The business world has never been more awash in human capital “best practices”—initiatives ranging from talent management programs to detailed and comprehensive culture schemes. These ideas are increasingly trending because of their enormous potential to accelerate performance and unlock value, even in sectors where growth has slowed.
In response, many chief executives are enthusiastically greenlighting such initiatives. Unfortunately, too many are delegating them to their human resource departments—and they may not be happy with the outcome.
While HR traditionally serves as the department responsible for implementing all-things people focused, it is a mistake to conflate robust HR practices with a human capital strategy. This flawed arrangement siloes and separates critical thinking from the leaders and discussions that set top priorities, identify central challenges and propose strategies for growth, making it far too difficult to strategically align people-focused initiatives with big-picture strategy, which is imperative to success.
A true human capital strategy is always aligned with and designed to drive an enterprise strategy. It spurs integrated planning that ensures an organization’s human core is working in lockstep to pursue its big-picture goals with maximum efficiency and effectiveness. It aligns strategically conceived tactics (i.e., training, compensation, culture-building) with overarching objectives and corporate narratives, influencing the instruction, motivation, communication and performance of key talent.
This holistic approach to human capital planning requires top-down consideration and ownership. Specifically, an organization’s chief executive should serve as its sponsor and assume responsibility over people- and culture-focused work, with the benefit of a CHRO or strategic human capital advisor.
A CEO-led model best ensures such efforts constitute human capital strategy versus mere human capital spending, placing authority with the executive responsible for aligning work with big-picture objectives. For example, while other leaders might convey enthusiasm for feel-good, morale-boosting programs, CEOs are best positioned to determine whether they exist in a vacuum, serving in essence as just “nice ideas,” or positively connect to identified drivers of organizational success.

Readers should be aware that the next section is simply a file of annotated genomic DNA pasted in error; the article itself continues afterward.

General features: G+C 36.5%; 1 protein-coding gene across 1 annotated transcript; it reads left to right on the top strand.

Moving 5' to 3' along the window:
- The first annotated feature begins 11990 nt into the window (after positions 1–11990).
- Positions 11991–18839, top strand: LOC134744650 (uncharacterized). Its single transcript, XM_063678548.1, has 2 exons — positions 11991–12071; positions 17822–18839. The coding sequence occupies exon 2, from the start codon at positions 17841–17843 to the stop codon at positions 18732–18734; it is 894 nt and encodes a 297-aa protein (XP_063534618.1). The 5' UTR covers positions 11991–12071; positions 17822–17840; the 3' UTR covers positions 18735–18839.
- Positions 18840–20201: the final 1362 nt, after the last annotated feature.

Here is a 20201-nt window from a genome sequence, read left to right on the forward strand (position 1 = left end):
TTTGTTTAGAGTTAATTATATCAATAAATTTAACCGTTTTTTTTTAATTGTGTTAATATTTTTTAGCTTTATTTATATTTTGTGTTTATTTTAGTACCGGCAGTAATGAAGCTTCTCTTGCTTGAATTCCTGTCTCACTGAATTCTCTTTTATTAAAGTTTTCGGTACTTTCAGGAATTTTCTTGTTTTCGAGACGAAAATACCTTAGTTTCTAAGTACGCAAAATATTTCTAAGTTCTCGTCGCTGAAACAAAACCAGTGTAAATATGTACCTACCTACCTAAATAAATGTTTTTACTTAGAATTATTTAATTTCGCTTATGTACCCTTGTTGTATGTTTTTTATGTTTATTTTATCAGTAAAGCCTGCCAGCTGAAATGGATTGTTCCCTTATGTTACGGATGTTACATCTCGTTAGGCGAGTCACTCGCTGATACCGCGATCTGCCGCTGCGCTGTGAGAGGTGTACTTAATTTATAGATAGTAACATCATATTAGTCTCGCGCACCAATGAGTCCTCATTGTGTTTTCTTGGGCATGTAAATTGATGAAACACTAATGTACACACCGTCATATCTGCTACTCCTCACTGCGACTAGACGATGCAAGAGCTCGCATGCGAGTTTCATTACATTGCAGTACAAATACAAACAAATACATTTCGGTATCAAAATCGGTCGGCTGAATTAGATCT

The model further prevents critical people-related issues from being lost amidst other priorities and makes it possible to reallocate resources, if needed, to support vital business areas. For example, market-driven strategy adjustments that make the success of certain teams suddenly more vital might require organizations to better empower and motivate key team members. With oversight over top business strategy, CEOs are best able to recognize such needs and push for solutions before gaps surface.
Putting the CEO in charge of human capital strategy further sends a clear, positive message about how organizations value people and recognize their potential—not an insignificant benefit in today’s business climate that places a higher premium on leaders and cultures that balance efficiency with humanity.
While CHROs and human resource departments shouldn’t oversee human capital strategy, they play the critical role of implementing it and associated tactics, from performance and talent management to engagement initiatives. This work is fundamental and requires expertise, finesse and close collaboration with chief executives. Fully supported and empowered CHROs are most able to advance these efforts, ensuring human capital work initiated in the C-suite doesn’t terminate there.
The CEO-led approach to human capital strategy evokes a shift that’s taken place since the early days of personal computing and e-commerce, when companies were first adding IT functions to their organizational structures. While it was once commonplace for the C-suite to delegate decision-making concerning technology, corporate crises ranging from cybersecurity attacks to digital disruption ultimately made it best practice for companies to include issues of technology as a priority for its most senior leadership team.
These organizations had to face catastrophes in order to prompt a change of thinking. The evolving nature of work is spurring challenges that can turn equally catastrophic. Employers today face intense competition for highest quality talent; swift market changes that frequently demand expensive workforce adjustments; and a new normal in which employees play an activist role, willing to publicly criticize their organizations.
These challenges are too great to brush aside. The most savvy CEOs will recognize their ability to help organizations face them as sponsors of well-devised human capital strategies.